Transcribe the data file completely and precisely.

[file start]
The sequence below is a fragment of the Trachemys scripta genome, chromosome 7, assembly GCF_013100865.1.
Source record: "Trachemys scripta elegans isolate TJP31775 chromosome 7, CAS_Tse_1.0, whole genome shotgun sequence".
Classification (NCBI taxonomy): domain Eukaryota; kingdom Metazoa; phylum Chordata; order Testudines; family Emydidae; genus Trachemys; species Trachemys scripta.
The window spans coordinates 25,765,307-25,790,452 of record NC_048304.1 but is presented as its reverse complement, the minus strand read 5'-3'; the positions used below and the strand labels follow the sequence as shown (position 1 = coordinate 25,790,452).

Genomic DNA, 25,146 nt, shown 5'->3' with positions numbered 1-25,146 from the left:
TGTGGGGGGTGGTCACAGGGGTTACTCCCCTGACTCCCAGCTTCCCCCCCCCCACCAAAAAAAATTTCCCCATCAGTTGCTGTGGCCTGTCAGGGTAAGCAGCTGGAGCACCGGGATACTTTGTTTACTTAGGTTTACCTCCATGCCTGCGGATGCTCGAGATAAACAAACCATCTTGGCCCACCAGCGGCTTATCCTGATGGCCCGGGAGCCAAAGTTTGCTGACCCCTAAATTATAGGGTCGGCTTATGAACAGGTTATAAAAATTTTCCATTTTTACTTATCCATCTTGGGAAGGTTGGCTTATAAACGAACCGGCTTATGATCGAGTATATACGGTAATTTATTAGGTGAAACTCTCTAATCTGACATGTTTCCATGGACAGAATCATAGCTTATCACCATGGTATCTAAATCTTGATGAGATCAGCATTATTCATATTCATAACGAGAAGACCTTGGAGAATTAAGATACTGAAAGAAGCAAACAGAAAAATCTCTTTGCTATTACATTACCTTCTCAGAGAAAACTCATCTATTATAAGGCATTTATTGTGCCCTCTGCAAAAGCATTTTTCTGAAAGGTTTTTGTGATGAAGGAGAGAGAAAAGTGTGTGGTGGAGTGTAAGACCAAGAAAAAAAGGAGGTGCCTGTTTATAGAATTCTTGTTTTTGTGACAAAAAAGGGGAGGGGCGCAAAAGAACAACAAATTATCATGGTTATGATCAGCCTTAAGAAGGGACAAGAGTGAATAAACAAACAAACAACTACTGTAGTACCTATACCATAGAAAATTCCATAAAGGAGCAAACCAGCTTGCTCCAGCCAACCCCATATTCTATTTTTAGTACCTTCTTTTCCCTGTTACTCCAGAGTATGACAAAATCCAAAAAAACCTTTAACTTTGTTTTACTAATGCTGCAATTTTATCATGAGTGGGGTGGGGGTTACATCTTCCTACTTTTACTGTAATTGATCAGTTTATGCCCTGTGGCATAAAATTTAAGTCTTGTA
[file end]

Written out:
The sequence below is a fragment of the Trachemys scripta genome, chromosome 7, assembly GCF_013100865.1.
Source record: "Trachemys scripta elegans isolate TJP31775 chromosome 7, CAS_Tse_1.0, whole genome shotgun sequence".
Classification (NCBI taxonomy): domain Eukaryota; kingdom Metazoa; phylum Chordata; order Testudines; family Emydidae; genus Trachemys; species Trachemys scripta.
The window spans coordinates 25,765,307-25,790,452 of record NC_048304.1 but is presented as its reverse complement, the minus strand read 5'-3'; the positions used below and the strand labels follow the sequence as shown (position 1 = coordinate 25,790,452).

Genomic DNA, 25,146 nt, shown 5'->3' with positions numbered 1-25,146 from the left:
TGTGGGGGGTGGTCACAGGGGTTACTCCCCTGACTCCCAGCTTCCCCCCCCCCACCAAAAAAAATTTCCCCATCAGTTGCTGTGGCCTGTCAGGGTAAGCAGCTGGAGCACCGGGATACTTTGTTTACTTAGGTTTACCTCCATGCCTGCGGATGCTCGAGATAAACAAACCATCTTGGCCCACCAGCGGCTTATCCTGATGGCCCGGGAGCCAAAGTTTGCTGACCCCTAAATTATAGGGTCGGCTTATGAACAGGTTATAAAAATTTTCCATTTTTACTTATCCATCTTGGGAAGGTTGGCTTATAAACGAACCGGCTTATGATCGAGTATATACGGTAATTTATTAGGTGAAACTCTCTAATCTGACATGTTTCCATGGACAGAATCATAGCTTATCACCATGGTATCTAAATCTTGATGAGATCAGCATTATTCATATTCATAACGAGAAGACCTTGGAGAATTAAGATACTGAAAGAAGCAAACAGAAAAATCTCTTTGCTATTACATTACCTTCTCAGAGAAAACTCATCTATTATAAGGCATTTATTGTGCCCTCTGCAAAAGCATTTTTCTGAAAGGTTTTTGTGATGAAGGAGAGAGAAAAGTGTGTGGTGGAGTGTAAGACCAAGAAAAAAAGGAGGTGCCTGTTTATAGAATTCTTGTTTTTGTGACAAAAAAGGGGAGGGGCGCAAAAGAACAACAAATTATCATGGTTATGATCAGCCTTAAGAAGGGACAAGAGTGAATAAACAAACAAACAACTACTGTAGTACCTATACCATAGAAAATTCCATAAAGGAGCAAACCAGCTTGCTCCAGCCAACCCCATATTCTATTTTTAGTACCTTCTTTTCCCTGTTACTCCAGAGTATGACAAAATCCAAAAAAACCTTTAACTTTGTTTTACTAATGCTGCAATTTTATCATGAGTGGGGTGGGGGTTACATCTTCCTACTTTTACTGTAATTGATCAGTTTATGCCCTGTGGCATAAAATTTAAGTCTTGTA